Tuesday, April 22, 2008

Violative Viva Viagra Video - Still There!


On April 16, 2008, the FDA's DDMAC asked Pfizer to "immediately cease dissemination of violative promotional materials for Viagra" -- namely a video on the Viagra Web site that shows a group of men in a Nashville studio playing instruments and singing the following song:
"Hey fellas, check this out... First time I saw her, she set my world.. .y'know she set my world to reeling and as the years go by, for this country guy... well, we never lost the feelin'. Well, this bily goat, I played my last note...can't wait...I can't wait to get home. ..Viva Viagra!"
"The video," says DDMAC in its letter to Pfizer CEO Jeff Kindler, "then ends with an audio voice over that states 'Talk to your doctor about Viagra, America's most prescribed treatment for erectile dysfunction.' This video is misleading because it makes representations and suggestions about the use of Viagra for erectile dysfunction, but fails to disclose any risk information for the drug."

Kindler, in a comment to Pharmalot, said "Due to a technical error by the website, the safety information contained in a companion banner complementing the video was not displayed as instructed. Pfizer discovered the error, notified the website of the error, and our understanding was that the website corrected its error immediately."

Bull!

The video is still there without any "complementary" banner other than "Learn about the benefits of VIAGRA" at the end. The risk information is STILL missing. It's also missing when you download the video from the site and run it locally, which I have done.

Just another example of a Web 2.0 trick that can be performed right under the FDA's nose (see "Web 2.0 Pharma Marketing Tricks for Dummies").

Hello DDMAC! It's been about a week since you sent that letter. What's you next step? You end your letter by saying: "Failure to correct the violations discussed above may result in FDA regulatory action, including seizure or injunction, without further notice."

We're prepared to wait until Hell freezes over, which may happen before the FDA ever takes such an unprecedented action.

5 comments:

  1. Anonymous8:43 AM

    The FDA is limp. They need to use the drug.

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  2. You have your story wrong here. The FDA letter was not in response to the video on Viagra.com since the fair balance warning is on every page, which is FDA and regulatory compliant. Rather, there were banner ads that ran on a website and due to a flighting error only the video unit ran and not the fair balance banner. The offending site has admitted the error and given Pfizer a letter saying as much. It was a screw up, but not to the extent you are reporting.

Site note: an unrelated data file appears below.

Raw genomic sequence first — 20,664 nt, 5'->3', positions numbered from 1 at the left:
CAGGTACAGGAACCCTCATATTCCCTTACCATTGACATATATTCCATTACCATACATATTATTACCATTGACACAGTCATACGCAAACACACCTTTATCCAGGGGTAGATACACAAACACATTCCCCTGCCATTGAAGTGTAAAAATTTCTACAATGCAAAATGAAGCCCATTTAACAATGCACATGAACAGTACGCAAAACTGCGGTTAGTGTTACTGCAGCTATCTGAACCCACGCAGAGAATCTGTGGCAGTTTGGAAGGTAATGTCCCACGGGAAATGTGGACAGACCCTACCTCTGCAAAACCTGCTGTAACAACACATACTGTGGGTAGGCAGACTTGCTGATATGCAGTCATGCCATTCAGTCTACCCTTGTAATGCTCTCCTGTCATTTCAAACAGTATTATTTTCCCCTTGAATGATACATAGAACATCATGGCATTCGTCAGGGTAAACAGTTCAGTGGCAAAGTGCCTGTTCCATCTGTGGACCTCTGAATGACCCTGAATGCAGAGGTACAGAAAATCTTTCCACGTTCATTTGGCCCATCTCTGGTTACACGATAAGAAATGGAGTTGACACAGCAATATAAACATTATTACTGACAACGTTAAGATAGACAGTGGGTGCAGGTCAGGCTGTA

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  3. Thanks for the clarification.

    However, maybe the FDA SHOULD cite the video on the Viagra.com site because Pfrizer encourages/enables visitors to download the video as a stand-alone video that they can play back on their computers and ipods, etc.

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  4. Anonymous9:55 PM

    Just how does Pfizer "encourage/enable" vistors to download the video when the clear intent is to play and watch the video only on the website? There isn't functionality to do this provided by the product website (such as "download" etc).

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  5. All you have to do is roll your mouse over the video window and up pops a tab that says "Download This Video". Maybe that tab is supplied by RealAudio, which I use to view videos on the Web. I suspect it is technically possible for Pfizer to make this video "non-downloadable" by RealAudio or Windows MediaPlayer, but it chose not to. Then again, it seems that Pfizer is technically challenged in the first place -- having data repeated stolen from it and its computer network violated on at least one occasion!

    ReplyDelete